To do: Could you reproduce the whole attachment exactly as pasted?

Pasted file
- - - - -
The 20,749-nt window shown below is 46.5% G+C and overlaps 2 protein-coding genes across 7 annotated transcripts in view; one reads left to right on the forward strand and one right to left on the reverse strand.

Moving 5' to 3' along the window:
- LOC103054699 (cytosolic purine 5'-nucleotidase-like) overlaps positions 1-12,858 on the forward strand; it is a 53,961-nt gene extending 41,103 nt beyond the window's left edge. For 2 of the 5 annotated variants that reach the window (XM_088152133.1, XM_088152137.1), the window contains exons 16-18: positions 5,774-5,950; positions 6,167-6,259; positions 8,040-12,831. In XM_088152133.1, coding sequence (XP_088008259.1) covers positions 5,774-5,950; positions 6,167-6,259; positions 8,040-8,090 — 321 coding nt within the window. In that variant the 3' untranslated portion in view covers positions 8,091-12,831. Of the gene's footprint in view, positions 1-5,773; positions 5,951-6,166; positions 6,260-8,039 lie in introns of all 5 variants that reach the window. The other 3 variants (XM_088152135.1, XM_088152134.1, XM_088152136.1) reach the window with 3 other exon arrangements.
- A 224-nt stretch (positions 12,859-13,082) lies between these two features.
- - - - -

The 20,749-nt window shown below is 46.5% G+C and overlaps 2 protein-coding genes across 7 annotated transcripts in view; one reads left to right on the forward strand and one right to left on the reverse strand.

Moving 5' to 3' along the window:
- LOC103054699 (cytosolic purine 5'-nucleotidase-like) overlaps positions 1-12,858 on the forward strand; it is a 53,961-nt gene extending 41,103 nt beyond the window's left edge. For 2 of the 5 annotated variants that reach the window (XM_088152133.1, XM_088152137.1), the window contains exons 16-18: positions 5,774-5,950; positions 6,167-6,259; positions 8,040-12,831. In XM_088152133.1, coding sequence (XP_088008259.1) covers positions 5,774-5,950; positions 6,167-6,259; positions 8,040-8,090 — 321 coding nt within the window. In that variant the 3' untranslated portion in view covers positions 8,091-12,831. Of the gene's footprint in view, positions 1-5,773; positions 5,951-6,166; positions 6,260-8,039 lie in introns of all 5 variants that reach the window. The other 3 variants (XM_088152135.1, XM_088152134.1, XM_088152136.1) reach the window with 3 other exon arrangements.
- A 224-nt stretch (positions 12,859-13,082) lies between these two features.